If you consider your pets to be members of your family (and we hope that you do!), then it is paramount that you include pets in your emergency readiness plans. You should account for and have plans for each family member, including pets, when it comes to transporting, sheltering in place, etc. The consequence of not having such a plan in place could be tragic not only for your pets in the event of an emergency, but it could also risk the wellbeing of the rest of your family.
Recently, in California, evacuations were complicated because people understandably did not want to be separated from pets. Some families stalled. Many families refused needed shelter if pets could not be accommodated.
In an evacuation situation with pets, having several plans is ideal, as disasters and impacted areas are unpredictable. Although you can be familiar with pet-friendly lodging options (La Quinta is our favorite!), in a disaster, lodging options are extremely limited. Having a family option away from home is great, as is perhaps evacuating with your own ‘shelter’ option in your vehicle (whether it be your vehicle itself or another temporary shelter option). Although we are lucky to have a large force of agencies and charities that step up in this country, we cannot depend on such to be able to be there, and to be able to take in our pets as well.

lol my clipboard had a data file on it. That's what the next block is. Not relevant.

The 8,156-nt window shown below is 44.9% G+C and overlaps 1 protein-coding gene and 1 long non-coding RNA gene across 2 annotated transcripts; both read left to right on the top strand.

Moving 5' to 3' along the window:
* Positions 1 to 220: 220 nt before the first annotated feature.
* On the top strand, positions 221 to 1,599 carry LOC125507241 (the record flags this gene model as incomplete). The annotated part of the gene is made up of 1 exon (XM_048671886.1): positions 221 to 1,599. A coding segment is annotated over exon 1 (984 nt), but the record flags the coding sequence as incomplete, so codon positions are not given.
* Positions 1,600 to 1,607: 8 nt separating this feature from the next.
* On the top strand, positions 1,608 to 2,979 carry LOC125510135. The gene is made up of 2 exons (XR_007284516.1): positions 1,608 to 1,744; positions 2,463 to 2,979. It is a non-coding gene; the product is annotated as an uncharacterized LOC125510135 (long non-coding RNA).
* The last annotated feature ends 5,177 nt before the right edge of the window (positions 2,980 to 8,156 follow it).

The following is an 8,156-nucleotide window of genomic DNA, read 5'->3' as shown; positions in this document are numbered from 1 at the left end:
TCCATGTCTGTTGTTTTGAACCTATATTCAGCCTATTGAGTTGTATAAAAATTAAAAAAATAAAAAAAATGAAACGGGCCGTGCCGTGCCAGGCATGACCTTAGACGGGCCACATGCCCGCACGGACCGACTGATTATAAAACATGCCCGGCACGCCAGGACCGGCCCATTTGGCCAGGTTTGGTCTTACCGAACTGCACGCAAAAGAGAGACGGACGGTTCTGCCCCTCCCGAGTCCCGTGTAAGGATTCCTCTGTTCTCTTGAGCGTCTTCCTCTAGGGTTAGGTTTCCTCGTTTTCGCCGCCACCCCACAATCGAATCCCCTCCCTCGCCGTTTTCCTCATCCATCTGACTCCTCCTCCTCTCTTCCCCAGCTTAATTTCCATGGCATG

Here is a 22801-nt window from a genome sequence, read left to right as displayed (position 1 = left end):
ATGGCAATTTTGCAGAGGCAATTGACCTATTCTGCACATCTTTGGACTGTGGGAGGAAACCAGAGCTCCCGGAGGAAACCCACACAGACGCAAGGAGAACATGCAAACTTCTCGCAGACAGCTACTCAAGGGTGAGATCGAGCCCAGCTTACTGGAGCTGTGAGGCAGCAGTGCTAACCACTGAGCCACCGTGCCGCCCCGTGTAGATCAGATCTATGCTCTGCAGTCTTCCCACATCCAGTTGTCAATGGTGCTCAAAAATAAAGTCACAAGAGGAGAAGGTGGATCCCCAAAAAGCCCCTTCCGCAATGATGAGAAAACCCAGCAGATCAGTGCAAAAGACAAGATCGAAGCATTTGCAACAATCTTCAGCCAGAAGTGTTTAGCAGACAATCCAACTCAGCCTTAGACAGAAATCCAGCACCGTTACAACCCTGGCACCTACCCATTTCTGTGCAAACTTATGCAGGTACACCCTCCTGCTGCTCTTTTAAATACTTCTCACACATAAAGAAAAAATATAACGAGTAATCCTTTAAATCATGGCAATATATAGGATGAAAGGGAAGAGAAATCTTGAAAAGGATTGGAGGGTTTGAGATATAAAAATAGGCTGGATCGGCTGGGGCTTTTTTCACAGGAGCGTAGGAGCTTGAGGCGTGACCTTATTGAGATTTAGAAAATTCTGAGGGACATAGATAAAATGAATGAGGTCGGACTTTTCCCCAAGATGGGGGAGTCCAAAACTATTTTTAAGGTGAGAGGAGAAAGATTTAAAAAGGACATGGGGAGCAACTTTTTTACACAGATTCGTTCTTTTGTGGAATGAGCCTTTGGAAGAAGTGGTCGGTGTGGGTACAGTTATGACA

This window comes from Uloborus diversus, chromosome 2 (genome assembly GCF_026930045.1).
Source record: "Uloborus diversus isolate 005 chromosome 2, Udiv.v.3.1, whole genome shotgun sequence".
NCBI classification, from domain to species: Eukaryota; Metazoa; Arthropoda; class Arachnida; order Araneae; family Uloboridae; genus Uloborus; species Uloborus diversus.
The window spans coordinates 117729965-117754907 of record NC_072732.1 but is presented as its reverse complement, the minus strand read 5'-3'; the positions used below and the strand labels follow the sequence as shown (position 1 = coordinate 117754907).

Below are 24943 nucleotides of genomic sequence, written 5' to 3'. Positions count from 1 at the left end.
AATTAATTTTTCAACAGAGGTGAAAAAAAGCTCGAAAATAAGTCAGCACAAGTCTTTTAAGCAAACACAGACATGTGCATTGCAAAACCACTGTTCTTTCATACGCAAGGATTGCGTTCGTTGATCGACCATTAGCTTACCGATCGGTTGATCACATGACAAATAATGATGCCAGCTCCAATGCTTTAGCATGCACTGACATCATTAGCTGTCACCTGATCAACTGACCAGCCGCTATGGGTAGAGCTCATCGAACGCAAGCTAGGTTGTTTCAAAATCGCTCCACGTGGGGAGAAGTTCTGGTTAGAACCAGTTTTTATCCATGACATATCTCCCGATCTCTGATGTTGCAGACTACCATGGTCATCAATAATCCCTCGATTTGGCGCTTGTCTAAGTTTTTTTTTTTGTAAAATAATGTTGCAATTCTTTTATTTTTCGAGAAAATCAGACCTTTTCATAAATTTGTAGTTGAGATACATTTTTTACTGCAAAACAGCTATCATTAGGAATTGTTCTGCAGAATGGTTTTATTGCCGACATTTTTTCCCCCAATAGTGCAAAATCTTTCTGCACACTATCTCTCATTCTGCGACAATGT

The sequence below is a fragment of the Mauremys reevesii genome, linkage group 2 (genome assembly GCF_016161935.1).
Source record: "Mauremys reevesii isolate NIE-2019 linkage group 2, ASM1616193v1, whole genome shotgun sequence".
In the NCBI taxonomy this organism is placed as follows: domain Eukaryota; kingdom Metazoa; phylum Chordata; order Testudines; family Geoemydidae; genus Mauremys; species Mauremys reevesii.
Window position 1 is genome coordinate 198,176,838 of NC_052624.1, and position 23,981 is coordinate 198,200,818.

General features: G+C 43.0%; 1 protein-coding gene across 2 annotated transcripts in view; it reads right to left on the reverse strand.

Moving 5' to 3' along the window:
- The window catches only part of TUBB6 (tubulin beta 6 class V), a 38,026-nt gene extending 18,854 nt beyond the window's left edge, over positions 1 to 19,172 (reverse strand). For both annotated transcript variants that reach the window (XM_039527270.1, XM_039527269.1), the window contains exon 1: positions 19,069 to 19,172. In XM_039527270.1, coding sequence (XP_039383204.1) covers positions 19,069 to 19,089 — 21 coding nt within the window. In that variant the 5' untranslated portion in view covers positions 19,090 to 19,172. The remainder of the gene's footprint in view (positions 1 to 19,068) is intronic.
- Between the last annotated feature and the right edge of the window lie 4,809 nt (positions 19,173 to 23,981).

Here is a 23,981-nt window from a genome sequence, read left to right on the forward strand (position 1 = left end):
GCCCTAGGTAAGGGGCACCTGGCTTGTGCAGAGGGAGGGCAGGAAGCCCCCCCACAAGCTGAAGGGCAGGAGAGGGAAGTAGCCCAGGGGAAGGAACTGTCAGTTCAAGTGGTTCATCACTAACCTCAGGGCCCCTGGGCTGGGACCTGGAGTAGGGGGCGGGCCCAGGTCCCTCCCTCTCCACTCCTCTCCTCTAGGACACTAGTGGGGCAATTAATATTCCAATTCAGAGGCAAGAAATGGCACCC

Think of it like this, if disaster strikes, families are likely going to stall to figure out what to do with their pets. In an evacuation situation, that delay is occurring when every moment counts. In a shelter in place situation, supplies could be become scarce and supplies needed for human family members could need to be shared with pets if we want to save our pets. Our pets have many needs, some more than others, and they depend on us.
From personal experience, my angel dog, Tacoma, saved my life. She was my defense when I had no other defense. She was the deterrent that stood between myself and a person intending unimaginable harm. Love would make me do anything in the world to save my Tacoma, just as she did for me. But it would be negligent on my part not to acknowledge the undeniable advantage of having her when it came to my safety in the absence of other safety measures being available.
This picture was taken a few years ago of our daughter and Tacoma. You can feel that love. That couch was our doggie cuddle couch as well as Tacoma’s ‘look-out’ point to guard our home and family. It still is for Aspen and our future dogs. I cannot stomach the thought of the heartbreak of explaining to my children, in a disaster situation, that we did not account for our dogs so they would need to be left behind or not provided for.
Admittedly, it is a lot to think about. It can be overwhelming. But it is better to address this issue sooner than too late. And we’re here if you need a little help navigating your way to ideal ‘readiness’ for all family members, the four-legged ones and the two-legged ones.